1.Tell us a bit about yourself – something that we will not find in the official author’s bio?
During WW II, my father was in the US army air force, stationed at Alamogordo Airfield (now Holloman Air Force Base) in New Mexico. Many German Afrika Korps prisoners were interned nearby. My first birthday cake was baked by one of those prisoners, a former chef at a fine Leipzig hotel.
I was present at the birth of the nuclear age. When in July 1945 Robert Oppenheimer’s “gadget” was tested at Trinity Site, a remote desert location in southern New Mexico, I was asleep in my crib in Tularosa sixty miles away. The detonation of the first atomic bomb caused a great flash like daylight and a tremor that shook our house, causing my parents sleepily to wonder if I’d fallen out of the crib. The military cover story afterwards was about the explosion of an ammunition dump. Three weeks later the atomic bombs were dropped on Hiroshima and Nagasaki.
2. Do you remember what was your first story (article, essay, or poem) about and when did you write it?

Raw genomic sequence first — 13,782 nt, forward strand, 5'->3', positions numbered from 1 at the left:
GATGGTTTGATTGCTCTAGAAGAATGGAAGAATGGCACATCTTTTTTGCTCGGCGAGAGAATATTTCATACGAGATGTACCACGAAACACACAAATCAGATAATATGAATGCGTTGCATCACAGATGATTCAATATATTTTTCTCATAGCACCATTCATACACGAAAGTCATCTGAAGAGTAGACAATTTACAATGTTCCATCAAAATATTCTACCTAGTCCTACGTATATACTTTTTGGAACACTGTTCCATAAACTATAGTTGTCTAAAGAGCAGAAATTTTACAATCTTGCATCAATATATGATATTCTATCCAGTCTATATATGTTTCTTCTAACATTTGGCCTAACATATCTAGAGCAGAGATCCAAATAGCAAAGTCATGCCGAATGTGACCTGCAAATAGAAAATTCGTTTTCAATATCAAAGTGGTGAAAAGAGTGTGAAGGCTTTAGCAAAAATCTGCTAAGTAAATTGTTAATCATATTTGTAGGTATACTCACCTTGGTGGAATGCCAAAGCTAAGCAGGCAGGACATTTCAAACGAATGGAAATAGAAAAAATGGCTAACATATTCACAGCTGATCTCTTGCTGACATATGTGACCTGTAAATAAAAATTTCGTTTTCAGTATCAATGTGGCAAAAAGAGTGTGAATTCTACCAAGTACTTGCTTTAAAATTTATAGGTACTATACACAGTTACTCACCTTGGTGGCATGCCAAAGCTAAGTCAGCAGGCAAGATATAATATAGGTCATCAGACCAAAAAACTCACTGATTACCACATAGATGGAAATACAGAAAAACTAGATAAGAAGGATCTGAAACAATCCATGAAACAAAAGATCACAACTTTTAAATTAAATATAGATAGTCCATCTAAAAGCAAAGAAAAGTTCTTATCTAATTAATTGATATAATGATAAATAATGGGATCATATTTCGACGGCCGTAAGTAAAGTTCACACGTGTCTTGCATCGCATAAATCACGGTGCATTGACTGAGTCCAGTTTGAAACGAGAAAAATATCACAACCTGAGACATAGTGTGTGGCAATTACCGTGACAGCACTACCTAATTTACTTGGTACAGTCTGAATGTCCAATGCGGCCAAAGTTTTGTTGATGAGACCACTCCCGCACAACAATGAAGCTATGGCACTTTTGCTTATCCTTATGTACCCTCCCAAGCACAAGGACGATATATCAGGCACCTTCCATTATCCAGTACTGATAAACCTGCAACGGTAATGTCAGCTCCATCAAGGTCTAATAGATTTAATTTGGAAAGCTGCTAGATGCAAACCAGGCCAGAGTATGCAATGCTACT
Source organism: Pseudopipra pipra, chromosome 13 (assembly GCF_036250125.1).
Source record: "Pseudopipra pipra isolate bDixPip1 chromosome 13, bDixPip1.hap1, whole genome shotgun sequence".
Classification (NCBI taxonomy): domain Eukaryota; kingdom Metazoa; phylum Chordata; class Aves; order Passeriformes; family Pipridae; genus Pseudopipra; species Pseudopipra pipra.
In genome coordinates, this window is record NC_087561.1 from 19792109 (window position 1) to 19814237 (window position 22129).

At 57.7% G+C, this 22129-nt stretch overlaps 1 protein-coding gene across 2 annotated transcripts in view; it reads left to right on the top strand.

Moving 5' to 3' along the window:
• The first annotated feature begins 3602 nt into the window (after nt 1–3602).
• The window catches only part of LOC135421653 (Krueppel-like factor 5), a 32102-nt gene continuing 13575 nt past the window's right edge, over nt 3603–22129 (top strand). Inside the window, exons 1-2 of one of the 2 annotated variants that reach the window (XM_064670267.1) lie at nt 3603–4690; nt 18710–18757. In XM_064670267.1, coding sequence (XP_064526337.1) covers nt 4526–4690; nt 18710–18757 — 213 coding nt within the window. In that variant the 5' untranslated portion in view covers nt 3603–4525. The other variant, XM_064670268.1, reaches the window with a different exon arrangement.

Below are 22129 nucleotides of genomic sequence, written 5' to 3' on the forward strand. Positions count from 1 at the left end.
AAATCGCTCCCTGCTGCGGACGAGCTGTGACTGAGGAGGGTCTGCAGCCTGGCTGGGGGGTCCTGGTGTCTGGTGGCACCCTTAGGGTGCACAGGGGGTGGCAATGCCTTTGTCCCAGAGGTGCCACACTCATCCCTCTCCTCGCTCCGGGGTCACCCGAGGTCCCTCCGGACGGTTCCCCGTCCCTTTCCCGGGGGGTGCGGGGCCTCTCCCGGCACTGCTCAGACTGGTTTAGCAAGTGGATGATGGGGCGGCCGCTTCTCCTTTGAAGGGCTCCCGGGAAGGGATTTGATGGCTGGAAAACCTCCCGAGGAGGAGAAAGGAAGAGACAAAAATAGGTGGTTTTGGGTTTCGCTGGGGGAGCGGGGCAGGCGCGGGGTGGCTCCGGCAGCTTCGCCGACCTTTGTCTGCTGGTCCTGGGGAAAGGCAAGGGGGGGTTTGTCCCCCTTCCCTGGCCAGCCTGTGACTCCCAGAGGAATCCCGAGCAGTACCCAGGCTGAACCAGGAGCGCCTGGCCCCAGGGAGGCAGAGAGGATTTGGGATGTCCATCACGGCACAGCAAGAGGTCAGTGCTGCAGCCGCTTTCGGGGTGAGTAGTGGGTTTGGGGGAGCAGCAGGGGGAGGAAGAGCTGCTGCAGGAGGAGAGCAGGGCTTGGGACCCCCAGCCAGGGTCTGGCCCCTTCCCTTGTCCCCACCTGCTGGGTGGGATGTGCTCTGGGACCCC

I’ve written for nearly as long as I can remember. Probably my first story was written when I was 16 at the seminary in Santa Barbara. I was very much taken with Salinger’s “The Catcher In The Rye”, and decided to write a seminary version of that masterful description of adolescent confusion and ennui. It apparently didn’t sit well with the friars in the faculty and no doubt contributed to my dismissal some months later. I always had difficulty submitting to authority. They must have known that and decided they didn’t need another Holden Caulfield. Even so, I valued my time at St Anthony’s where I had a fine English teacher who sparked my love affair with words.
3. What is the title of your latest book and what inspired it?
The book is “Searching For Noriko”, my first novel. It was inspired by the real life experiences of two uncles, my mother’s brothers, US soldiers who were captured by the Imperial Japanese Army on Bataan in the Philippines in 1942. Theirs was a heroic story, rich in family legend. Miraculously they survived over three years of brutal captivity which included the infamous Bataan Death March, and came home. While the novel isn’t about them, the germ of a story that covers nearly 60 years had its origins there.